In Dwight Okita’s “In Response to Executive Order 9066,” the narrator - a young Japanese-American - writes a letter to the government, who has ordered her family into a relocation camp after Pearl Harbor. In the letter, the narrator details the people in her life, from her father to her best friend at school. Since the narrator is of Japanese descent, her best friend accuses her of “trying to start a war” (18). The narrator is seemingly too naïve to realize the ignorance of this statement, and tells the government that she asked this friend to plant tomato seeds in her honor. Though Okita’s poem deals specifically with World War II, the issue of race relations during wartime is still relevant. Recently, with the outbreaks of terrorism in the United States, Spain, and England, many are calling for racial profiling to stifle terrorism. The issue has sparked debate, with one side calling it racism and the other calling it common sense.
Once you have written your introduction, you must show the two sides to the debate you are addressing. Though there are always more than two sides to a debate, Rogerian arguments choose two to put in stark opposition to one another.
Summarize each side, then provide a middle path. Your summary of the two sides will be your first two body paragraphs. Use quotations from outside sources to effectively illustrate the position of each side.
An outline for a Rogerian argument might look like this:
Since the goal of a Rogerian argument is to find a common ground between two opposing positions, you must identify the shared beliefs or assumptions of each side and try to find a workable solution.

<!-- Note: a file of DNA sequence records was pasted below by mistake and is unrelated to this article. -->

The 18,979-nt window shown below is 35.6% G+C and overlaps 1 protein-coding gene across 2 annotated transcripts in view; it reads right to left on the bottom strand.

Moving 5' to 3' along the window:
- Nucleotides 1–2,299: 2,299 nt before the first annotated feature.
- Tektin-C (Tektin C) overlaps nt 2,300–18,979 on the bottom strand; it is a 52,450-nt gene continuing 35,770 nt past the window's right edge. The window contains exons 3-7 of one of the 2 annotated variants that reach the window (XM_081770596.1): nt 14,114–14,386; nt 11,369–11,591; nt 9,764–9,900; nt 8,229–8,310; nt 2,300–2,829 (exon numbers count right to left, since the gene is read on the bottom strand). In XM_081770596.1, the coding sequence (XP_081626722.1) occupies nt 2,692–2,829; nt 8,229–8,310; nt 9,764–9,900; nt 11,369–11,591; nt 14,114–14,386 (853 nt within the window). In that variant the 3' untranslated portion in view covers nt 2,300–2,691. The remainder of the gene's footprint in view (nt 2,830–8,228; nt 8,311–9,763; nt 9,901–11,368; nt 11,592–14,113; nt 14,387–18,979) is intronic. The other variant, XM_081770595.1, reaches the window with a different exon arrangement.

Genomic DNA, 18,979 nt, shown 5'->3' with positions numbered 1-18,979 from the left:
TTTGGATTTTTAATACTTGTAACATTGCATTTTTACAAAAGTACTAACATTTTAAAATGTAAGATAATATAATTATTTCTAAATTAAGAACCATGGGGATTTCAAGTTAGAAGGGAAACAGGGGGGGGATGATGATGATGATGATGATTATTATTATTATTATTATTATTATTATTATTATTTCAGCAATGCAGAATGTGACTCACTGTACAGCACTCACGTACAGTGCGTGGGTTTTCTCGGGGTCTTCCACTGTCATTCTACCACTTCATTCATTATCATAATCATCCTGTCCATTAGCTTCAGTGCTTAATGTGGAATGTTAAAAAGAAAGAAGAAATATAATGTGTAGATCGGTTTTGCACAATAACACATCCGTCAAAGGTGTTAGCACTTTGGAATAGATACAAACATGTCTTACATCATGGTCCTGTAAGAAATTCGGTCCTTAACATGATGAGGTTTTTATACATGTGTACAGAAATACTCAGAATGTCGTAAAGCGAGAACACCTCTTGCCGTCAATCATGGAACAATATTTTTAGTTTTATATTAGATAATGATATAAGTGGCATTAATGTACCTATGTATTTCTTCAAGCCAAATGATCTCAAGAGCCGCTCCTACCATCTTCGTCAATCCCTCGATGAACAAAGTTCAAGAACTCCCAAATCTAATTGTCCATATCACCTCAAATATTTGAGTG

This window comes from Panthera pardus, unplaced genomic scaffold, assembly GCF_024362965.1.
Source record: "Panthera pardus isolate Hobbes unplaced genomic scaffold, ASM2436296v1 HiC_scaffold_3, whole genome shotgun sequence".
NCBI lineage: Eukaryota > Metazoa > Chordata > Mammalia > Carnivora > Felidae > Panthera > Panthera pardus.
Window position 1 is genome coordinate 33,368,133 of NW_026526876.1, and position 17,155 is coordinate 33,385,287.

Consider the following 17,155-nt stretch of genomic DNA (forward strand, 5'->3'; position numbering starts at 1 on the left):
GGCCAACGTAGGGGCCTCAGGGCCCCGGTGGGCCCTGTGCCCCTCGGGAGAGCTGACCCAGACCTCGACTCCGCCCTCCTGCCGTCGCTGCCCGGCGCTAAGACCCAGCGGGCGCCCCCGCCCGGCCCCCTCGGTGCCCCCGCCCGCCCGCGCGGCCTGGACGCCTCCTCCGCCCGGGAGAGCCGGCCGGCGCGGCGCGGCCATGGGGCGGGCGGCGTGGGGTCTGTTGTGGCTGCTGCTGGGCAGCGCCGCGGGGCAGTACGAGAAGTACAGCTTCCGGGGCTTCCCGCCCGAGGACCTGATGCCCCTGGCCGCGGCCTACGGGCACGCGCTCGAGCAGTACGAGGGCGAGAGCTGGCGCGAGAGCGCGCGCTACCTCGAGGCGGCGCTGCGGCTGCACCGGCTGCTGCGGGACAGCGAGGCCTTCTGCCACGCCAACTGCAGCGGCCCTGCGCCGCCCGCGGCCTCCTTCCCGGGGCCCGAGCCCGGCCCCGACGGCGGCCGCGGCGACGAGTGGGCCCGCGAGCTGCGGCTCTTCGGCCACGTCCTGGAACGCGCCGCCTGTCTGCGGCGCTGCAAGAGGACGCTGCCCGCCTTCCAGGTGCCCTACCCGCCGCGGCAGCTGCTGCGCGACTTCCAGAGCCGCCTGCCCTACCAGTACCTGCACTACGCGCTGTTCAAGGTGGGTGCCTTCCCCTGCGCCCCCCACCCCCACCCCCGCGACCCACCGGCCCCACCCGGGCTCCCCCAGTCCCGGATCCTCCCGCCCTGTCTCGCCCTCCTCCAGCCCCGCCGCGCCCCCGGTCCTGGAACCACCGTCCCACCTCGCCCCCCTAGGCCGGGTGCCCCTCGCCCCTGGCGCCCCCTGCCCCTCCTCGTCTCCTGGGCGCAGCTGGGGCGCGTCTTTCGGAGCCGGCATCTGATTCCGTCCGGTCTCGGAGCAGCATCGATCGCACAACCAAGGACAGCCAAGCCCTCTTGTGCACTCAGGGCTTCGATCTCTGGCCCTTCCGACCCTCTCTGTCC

EXAMPLEIn the racial profiling example above, both sides desire a safer society. Therefore, a better solution would maybe focus on more objective measures than race; this could involve something like the use of more screening technology on public transportation.
Once you have a claim that disarms the central dispute, you should support the claim with evidence and quotations when appropriate.
In a Rogerian argument, your conclusion should:
The following is a sample conclusion based on the topic from the previous example.
Though the debate over racial profiling is sure to continue, each side desires to make the United States a safer place. With that goal in mind, our society deserves better security measures than merely searching people of a certain race. We cannot waste time with such subjective matters, especially when we have technology that could more effectively locate potential terrorists. Sure, installing metal detectors and cameras on public transportation is costly, but feeling safe in public is priceless.
Source: This content has been adapted from Lumen Learning's "Rogerian Argument" and "Toulmin's Argument Model" tutorials.